In 2014, Little D Markets jumped on the opportunity to bring people into lovely spaces that weren’t being championed for community events. Thanks to Little D, we have the Commerce Street Night Market, 444 W. Commerce St., from 6 to 10 p.m. the last Friday of each month in the Pike West Commerce outdoor pavilion. The free, open-air market offers a family-friendly stroll with live music; food options to satisfy cravings for tamales, ice pops and more; and vendors selling wares ranging from clothing to natural skincare to stained glass to pet attire. The Oddfellows-run bar will serve beer, wine and watermelon sangria while DJ Durty Laundry spins tunes. Culture vultures will appreciate the pottery workshop by James Olney of Oak Cliff Pottery from 7 to 9 p.m. For more details, visit the event page on Facebook. To learn about becoming a vendor or hosting a workshop, visit littledmarkets.com. 444 W. Commerce St., 6-10 p.m., free, littledmarkets.com. — Merritt Martin
The little charity that could has turned into a meat-eating juggernaut that can no longer be contained at its annual Meat Fight competitive cook-off; Dallas is hungry for much more. So locally beloved Meat Fight has spun off a 1K event that accomplishes everything its mission requires: raising money for the National Multiple Sclerosis Society; copious amounts of meaty goodness; and plenty of irreverent, low-brow meaty humor. No word on whether glittery pig monuments will be present at the Meat Fight 1K 2017 at Tupps Brewery, 721 Anderson St. in McKinney, but competitors will be challenged to scarf down food from at least 12 stations in order to earn their medals. The bad news is that tickets to Meat Fight 1K at 7 p.m. Saturday, Aug. 26 are sold out — but the good news is that you can support the meaty endeavor by donating or buying merch at meatfight.com. TUPPS Brewery, 721 Anderson St., 7 p.m. free, meatfight.com. — Jennifer Davis-Lamm
Forget all the men — Mary J. Blige is arguably the most influential and popular figure in R&B history. While her nine Grammys, 30 Grammy nominations and eight platinum records make her the most decorated artist in her field, Blige’s music tells the real story. At turns sensual and forceful, Blige’s richly detailed music covers ground as delicate and complex as addiction, love lost and prejudice. Threading together soul and hip hop, Blige’s songs laid the groundwork for the sounds modern listeners now associate with R&B and neo soul. Blige's greatest feat is finding confidence in suffering and flipping that into inspirational anthems that empower fans across the globe. Her legacy is showing countless artists how to perform the same miracle decades later. Music Hall at Fair Park, 909 1st Ave., 8 p.m., $60.50-$130.95, liveatthemusichall.com. — Jonathan Patrick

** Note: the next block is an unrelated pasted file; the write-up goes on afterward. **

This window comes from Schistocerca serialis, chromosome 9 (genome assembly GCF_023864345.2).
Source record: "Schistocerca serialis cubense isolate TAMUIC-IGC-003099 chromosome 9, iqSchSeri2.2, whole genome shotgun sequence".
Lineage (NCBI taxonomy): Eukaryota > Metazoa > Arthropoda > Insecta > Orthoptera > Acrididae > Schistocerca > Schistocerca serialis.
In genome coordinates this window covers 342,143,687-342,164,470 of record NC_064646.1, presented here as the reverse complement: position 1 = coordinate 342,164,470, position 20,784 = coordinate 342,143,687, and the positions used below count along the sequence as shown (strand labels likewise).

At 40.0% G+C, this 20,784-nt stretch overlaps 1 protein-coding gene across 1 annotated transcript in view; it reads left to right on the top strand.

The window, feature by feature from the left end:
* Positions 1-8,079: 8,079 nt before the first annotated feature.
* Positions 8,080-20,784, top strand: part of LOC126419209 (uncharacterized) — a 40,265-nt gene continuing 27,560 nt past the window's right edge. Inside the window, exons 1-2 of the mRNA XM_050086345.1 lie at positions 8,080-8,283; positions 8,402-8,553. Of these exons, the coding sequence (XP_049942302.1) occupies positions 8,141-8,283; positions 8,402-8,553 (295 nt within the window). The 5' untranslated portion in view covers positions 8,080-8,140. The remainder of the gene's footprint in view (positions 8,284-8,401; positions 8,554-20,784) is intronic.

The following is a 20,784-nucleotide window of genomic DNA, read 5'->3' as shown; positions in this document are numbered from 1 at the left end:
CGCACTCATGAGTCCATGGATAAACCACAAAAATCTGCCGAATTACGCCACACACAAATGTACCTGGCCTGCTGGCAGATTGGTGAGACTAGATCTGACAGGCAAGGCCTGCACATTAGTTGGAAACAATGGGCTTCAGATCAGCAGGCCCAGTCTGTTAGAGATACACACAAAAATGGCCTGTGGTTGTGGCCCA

Starplex Pavilion's specialty is big-ticket country concerts. The wide stage design, ample lawn seating and big-screen video boards lend themselves well to warm summer nights spent under the stars with a beer or two in hand. Saturday night's bill of Lady Antebellum and Kelsea Ballerini should make for a particularly exciting country showcase. Back out on the road after the lengthiest break of their decadelong career, the three members of Lady Antebellum have been touring this summer with a renewed energy and vigor. They've added a horn section, punched up the volume on their amps a notch or two, and delved into their back catalog, out to prove that they’re more than "Need You Now" and "I Run To You." (Not to worry, those hits will still make it onto the evening's setlist.) Ballerini, a 2017 Grammy nominee for best new artist, works her Tennessee drawl to maximum effect on her sunny and charismatic pop-country tunes. She's a natural energizer who will get the crowd up and moving as the sun goes down and folks make their way to their seats and lawn spots. Starplex Pavilion, 3839 S. Fitzhugh Ave., 7:30 p.m., $34.75-$66.25, ticketmaster.com. — Jeff Strowe